Electric car rules could cost carmakers billions
New post-Brexit trade rules might cost European electric car makers – around £3.75 billion over the next three years, says The European Automobile Manufacturers Association (ACEA) which represents the car industry.
These rules say that most parts of electric cars made in the EU should come from nearby. But companies on both sides of the Channel feel they’re not ready for this change. This could also mean making fewer cars in EU factories, about 480,000 less, and customers might end up paying more. The problem is mainly with the new “rules of origin” starting in January.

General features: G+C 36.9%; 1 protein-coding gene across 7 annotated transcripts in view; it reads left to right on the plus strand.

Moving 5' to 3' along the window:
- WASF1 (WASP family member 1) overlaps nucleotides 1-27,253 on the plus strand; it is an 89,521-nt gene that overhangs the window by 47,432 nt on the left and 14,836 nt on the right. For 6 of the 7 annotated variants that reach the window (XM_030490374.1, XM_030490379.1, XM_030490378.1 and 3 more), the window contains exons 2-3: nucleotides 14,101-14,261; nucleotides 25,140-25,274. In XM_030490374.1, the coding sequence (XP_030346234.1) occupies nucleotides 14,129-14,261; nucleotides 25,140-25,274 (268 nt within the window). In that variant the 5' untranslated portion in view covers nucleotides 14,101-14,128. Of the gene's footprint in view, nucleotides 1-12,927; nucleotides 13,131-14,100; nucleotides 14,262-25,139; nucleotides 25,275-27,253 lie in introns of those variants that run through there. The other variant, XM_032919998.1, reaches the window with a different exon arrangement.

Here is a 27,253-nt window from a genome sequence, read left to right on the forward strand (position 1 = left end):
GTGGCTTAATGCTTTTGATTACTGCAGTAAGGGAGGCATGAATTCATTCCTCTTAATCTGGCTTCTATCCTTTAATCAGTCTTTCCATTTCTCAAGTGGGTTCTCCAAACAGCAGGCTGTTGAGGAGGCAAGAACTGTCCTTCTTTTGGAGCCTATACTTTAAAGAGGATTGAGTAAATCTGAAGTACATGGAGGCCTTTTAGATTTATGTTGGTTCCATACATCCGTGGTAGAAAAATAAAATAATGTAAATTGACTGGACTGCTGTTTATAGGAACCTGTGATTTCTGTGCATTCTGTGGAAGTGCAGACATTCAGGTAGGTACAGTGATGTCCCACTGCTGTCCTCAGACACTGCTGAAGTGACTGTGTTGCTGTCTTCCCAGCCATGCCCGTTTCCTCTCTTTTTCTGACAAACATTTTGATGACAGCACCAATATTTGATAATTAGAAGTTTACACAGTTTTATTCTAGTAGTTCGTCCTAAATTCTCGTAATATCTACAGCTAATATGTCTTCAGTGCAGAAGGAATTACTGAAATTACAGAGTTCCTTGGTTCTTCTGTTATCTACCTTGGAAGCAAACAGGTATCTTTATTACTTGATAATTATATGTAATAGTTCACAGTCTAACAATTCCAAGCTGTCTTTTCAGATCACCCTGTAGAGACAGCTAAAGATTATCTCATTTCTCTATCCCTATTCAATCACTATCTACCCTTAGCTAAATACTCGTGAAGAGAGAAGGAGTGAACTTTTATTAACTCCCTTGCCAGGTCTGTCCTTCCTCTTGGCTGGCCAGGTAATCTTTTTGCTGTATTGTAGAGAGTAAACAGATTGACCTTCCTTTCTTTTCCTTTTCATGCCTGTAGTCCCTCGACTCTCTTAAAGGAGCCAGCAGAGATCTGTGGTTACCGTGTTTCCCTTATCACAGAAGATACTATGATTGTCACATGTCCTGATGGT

They say electric cars must have batteries made in either the UK or the EU. If the cars don’t meet these rules, they’ll face 10% extra charges when sent across the Channel, in either direction.
These rules were made to protect the European car industry from getting cheaper parts from other places.
But since making batteries in Europe hasn’t speeded up as planned, car companies are struggling to follow these new rules. It’s a big issue for European car makers because the UK is their largest market for selling cars – last year, 1.2 million cars went to the UK.
Also, more cars built in the UK are sent to the EU than any other place.
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